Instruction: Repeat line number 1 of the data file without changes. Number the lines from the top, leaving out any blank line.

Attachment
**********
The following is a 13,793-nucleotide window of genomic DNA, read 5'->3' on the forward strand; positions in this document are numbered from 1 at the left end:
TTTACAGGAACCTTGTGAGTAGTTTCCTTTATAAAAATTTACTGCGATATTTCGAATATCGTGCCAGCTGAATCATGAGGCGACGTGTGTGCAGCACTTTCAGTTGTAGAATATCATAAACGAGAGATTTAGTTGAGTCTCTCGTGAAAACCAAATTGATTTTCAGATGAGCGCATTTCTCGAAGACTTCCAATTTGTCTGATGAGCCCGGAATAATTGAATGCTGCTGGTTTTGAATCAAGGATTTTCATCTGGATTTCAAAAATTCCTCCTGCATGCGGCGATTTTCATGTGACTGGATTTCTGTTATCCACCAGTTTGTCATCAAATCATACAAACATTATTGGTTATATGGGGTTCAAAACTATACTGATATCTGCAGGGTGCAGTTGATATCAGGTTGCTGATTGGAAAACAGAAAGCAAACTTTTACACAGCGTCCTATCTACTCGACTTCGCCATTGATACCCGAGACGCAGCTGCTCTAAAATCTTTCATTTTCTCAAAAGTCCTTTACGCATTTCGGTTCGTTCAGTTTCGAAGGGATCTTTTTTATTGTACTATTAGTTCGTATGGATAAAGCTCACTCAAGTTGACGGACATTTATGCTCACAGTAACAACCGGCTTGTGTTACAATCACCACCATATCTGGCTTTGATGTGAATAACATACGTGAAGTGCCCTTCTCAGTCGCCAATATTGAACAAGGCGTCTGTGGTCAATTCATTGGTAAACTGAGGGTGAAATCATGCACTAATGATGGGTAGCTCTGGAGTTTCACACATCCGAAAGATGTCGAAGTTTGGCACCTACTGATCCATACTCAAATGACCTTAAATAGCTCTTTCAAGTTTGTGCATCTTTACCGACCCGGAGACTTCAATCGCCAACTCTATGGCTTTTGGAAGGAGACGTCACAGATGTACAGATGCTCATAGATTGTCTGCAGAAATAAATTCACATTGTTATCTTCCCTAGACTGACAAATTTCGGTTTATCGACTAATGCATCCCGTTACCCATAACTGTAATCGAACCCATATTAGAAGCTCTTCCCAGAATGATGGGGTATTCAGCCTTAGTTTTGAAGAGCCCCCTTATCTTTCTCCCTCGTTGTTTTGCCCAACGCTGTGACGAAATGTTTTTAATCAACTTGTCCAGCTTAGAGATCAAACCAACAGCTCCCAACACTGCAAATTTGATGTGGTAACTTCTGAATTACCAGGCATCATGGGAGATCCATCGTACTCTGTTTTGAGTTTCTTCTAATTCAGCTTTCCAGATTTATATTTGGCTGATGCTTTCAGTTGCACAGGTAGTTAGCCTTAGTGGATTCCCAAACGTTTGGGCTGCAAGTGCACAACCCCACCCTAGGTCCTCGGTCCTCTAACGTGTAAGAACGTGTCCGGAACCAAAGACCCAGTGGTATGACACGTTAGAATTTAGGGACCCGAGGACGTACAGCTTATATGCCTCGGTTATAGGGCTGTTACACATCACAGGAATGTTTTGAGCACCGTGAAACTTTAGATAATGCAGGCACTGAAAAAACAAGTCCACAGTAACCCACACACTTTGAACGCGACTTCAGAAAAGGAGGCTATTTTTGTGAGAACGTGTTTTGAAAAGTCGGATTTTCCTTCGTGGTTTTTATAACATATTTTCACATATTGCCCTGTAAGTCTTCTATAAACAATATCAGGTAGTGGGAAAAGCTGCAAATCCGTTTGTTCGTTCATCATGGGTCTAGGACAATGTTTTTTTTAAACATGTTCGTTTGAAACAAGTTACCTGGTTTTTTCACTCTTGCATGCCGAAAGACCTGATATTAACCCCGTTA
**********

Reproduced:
The following is a 13,793-nucleotide window of genomic DNA, read 5'->3' on the forward strand; positions in this document are numbered from 1 at the left end: